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JOURNAL ARTICLE

Iodine deficiency in pregnant women and neonates in Thailand

Rajata Rajatanavin
Public Health Nutrition 2007, 10 (12): 1602-5
18053286

OBJECTIVE: To present data on the relationship between the concentration of thyroid-stimulating hormone (TSH) in whole blood or serum from neonates and the concentration of iodine in their mother's urine collected at birth to contribute to the contention that the recommended iodine intake during pregnancy should be increased.

DESIGN AND SETTING: Data were provided by current programmes of neonatal screening of congenital hypothyroidism in Bangkok and rural areas of Thailand.

SUBJECTS: A total of 5144 cord serum samples were collected in 2003 and measured for TSH concentrations. Paired samples of blood and urine were collected in 2000 from 203 infants and their mothers and from 1182 infant-mother pairs in 2002-03 in six rural provinces. Iodine was measured in the urine and TSH was measured in cord serum.

RESULTS: The urinary iodine concentration of mothers in rural Thailand is adequate, with a median of 103 microg l-1. However, in 2000, the median urinary iodine concentration of mothers in Bangkok was only 85 microg l-1. The concentration of TSH in whole blood collected on filter paper from neonates was not sensitive enough to be used as a monitoring tool for iodine nutrition in the neonates, as there was no relationship with the concentration of iodine in the urine of the children's mothers. This was in contrast to the concentration of TSH in serum collected from cord blood.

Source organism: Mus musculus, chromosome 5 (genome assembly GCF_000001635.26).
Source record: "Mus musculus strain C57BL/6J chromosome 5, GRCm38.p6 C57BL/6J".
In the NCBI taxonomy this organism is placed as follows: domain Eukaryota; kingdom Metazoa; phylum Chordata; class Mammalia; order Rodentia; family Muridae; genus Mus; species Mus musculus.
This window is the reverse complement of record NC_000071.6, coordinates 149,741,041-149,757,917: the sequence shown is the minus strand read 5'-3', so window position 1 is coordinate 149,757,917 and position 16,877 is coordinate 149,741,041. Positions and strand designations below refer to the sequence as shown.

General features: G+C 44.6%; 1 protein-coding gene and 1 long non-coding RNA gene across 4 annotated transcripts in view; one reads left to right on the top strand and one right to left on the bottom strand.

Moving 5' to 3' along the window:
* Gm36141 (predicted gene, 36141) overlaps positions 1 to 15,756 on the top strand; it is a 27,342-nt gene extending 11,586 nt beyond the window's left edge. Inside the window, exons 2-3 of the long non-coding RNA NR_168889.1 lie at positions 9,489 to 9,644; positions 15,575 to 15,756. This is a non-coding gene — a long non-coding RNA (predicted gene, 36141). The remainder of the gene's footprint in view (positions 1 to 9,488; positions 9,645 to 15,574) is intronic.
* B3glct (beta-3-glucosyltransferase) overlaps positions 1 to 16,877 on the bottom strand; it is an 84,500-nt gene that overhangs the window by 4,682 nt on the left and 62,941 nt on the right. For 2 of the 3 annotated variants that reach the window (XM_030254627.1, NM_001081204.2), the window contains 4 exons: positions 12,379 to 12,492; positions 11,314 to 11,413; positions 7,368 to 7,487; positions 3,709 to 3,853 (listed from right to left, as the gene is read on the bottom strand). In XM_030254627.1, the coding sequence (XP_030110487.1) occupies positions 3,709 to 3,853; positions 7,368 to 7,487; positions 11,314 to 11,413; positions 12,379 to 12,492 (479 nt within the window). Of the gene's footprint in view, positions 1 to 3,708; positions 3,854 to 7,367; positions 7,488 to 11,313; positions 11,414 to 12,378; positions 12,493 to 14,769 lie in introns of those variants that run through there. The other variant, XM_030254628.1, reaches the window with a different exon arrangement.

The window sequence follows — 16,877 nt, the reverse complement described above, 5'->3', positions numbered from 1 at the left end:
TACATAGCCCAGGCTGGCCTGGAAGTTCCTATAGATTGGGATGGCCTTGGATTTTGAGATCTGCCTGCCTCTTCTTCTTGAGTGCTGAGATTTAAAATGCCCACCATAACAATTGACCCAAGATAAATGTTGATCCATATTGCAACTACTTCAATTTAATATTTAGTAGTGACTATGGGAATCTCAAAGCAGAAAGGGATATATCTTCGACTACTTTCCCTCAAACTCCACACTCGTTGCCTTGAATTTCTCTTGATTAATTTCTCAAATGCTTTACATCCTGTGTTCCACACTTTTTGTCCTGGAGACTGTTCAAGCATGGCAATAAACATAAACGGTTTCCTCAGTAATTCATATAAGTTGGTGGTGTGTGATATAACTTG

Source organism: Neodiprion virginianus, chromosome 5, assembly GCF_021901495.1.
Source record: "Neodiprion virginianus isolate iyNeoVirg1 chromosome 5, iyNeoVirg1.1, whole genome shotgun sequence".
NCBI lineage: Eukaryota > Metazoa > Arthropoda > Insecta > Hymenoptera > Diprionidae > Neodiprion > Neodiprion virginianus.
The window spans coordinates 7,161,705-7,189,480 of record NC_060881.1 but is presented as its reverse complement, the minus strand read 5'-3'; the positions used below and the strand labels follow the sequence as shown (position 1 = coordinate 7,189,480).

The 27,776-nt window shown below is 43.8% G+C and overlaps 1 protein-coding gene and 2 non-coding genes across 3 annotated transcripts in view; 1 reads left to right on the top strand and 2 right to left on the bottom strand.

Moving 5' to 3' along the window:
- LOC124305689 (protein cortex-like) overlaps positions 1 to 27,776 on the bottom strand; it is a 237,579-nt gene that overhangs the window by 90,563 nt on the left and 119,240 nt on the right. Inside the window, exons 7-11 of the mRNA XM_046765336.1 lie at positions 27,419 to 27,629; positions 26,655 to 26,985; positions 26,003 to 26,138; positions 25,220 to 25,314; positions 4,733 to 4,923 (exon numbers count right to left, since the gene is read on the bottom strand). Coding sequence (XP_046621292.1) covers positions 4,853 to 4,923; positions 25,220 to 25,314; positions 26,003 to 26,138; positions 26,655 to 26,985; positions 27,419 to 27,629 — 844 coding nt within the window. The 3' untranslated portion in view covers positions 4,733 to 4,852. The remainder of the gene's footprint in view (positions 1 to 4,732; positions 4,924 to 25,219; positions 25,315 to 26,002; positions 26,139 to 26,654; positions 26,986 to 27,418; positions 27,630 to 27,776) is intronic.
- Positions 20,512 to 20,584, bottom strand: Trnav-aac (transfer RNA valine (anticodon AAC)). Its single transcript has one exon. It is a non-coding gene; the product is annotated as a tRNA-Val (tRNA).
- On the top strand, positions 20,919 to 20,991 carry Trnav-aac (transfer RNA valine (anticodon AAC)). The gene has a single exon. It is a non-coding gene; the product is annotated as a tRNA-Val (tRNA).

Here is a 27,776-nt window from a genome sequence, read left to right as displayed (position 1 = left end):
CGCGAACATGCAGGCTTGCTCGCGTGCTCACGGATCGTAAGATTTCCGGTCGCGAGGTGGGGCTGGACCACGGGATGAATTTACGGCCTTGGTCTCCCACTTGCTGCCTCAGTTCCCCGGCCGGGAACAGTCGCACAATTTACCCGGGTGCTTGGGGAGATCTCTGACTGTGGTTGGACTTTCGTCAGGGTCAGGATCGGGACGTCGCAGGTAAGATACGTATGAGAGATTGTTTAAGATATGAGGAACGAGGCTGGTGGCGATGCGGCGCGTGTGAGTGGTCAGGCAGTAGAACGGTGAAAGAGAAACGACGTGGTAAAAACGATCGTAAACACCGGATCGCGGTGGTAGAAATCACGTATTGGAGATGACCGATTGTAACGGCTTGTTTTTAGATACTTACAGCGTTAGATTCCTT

CONCLUSIONS: Several conclusions were drawn from this data: 1) Neonatal TSH screening using whole blood collected from a heel prick at 3 days of age is not sensitive enough to assess the iodine nutrition of neonates; 2) Neonatal TSH screening using cord sera can be used to assess iodine nutrition in neonates; 3) The optimum median maternal urinary iodine concentration in Thailand appears to be 103 microg l-1; 4) The criteria proposed by WHO, UNICEF, and ICCIDD to assess iodine nutrition using data on neonatal TSH concentrations should be reassessed; and 5) Neonatal TSH screening can be effectively performed by collecting cord serum in district hospitals in Thailand.

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